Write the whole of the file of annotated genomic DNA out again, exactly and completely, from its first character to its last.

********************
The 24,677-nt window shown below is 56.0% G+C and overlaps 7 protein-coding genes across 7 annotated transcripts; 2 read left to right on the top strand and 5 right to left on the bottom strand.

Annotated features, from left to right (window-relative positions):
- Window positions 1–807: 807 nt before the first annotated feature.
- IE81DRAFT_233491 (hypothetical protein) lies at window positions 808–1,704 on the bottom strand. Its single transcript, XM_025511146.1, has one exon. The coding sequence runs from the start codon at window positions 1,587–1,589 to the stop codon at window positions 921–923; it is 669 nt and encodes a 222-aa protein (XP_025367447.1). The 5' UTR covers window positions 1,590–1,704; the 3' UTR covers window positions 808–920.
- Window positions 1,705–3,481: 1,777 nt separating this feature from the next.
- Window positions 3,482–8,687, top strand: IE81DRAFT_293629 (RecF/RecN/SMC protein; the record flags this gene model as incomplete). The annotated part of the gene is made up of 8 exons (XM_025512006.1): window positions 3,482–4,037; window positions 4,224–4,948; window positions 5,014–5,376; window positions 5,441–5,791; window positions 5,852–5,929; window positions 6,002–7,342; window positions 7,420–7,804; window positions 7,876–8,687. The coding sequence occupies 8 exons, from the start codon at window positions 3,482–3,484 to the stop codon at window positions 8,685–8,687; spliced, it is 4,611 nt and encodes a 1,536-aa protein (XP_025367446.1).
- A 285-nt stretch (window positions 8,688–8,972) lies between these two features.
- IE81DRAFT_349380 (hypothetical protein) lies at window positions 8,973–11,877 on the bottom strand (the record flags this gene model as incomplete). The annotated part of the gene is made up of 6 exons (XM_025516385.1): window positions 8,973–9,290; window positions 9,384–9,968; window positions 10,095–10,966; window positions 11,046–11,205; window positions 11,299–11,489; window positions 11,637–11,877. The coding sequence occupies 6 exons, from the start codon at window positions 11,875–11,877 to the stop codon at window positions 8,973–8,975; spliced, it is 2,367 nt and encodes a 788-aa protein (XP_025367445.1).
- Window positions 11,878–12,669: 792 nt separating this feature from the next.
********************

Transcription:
The 24,677-nt window shown below is 56.0% G+C and overlaps 7 protein-coding genes across 7 annotated transcripts; 2 read left to right on the top strand and 5 right to left on the bottom strand.

Annotated features, from left to right (window-relative positions):
- Window positions 1–807: 807 nt before the first annotated feature.
- IE81DRAFT_233491 (hypothetical protein) lies at window positions 808–1,704 on the bottom strand. Its single transcript, XM_025511146.1, has one exon. The coding sequence runs from the start codon at window positions 1,587–1,589 to the stop codon at window positions 921–923; it is 669 nt and encodes a 222-aa protein (XP_025367447.1). The 5' UTR covers window positions 1,590–1,704; the 3' UTR covers window positions 808–920.
- Window positions 1,705–3,481: 1,777 nt separating this feature from the next.
- Window positions 3,482–8,687, top strand: IE81DRAFT_293629 (RecF/RecN/SMC protein; the record flags this gene model as incomplete). The annotated part of the gene is made up of 8 exons (XM_025512006.1): window positions 3,482–4,037; window positions 4,224–4,948; window positions 5,014–5,376; window positions 5,441–5,791; window positions 5,852–5,929; window positions 6,002–7,342; window positions 7,420–7,804; window positions 7,876–8,687. The coding sequence occupies 8 exons, from the start codon at window positions 3,482–3,484 to the stop codon at window positions 8,685–8,687; spliced, it is 4,611 nt and encodes a 1,536-aa protein (XP_025367446.1).
- A 285-nt stretch (window positions 8,688–8,972) lies between these two features.
- IE81DRAFT_349380 (hypothetical protein) lies at window positions 8,973–11,877 on the bottom strand (the record flags this gene model as incomplete). The annotated part of the gene is made up of 6 exons (XM_025516385.1): window positions 8,973–9,290; window positions 9,384–9,968; window positions 10,095–10,966; window positions 11,046–11,205; window positions 11,299–11,489; window positions 11,637–11,877. The coding sequence occupies 6 exons, from the start codon at window positions 11,875–11,877 to the stop codon at window positions 8,973–8,975; spliced, it is 2,367 nt and encodes a 788-aa protein (XP_025367445.1).
- Window positions 11,878–12,669: 792 nt separating this feature from the next.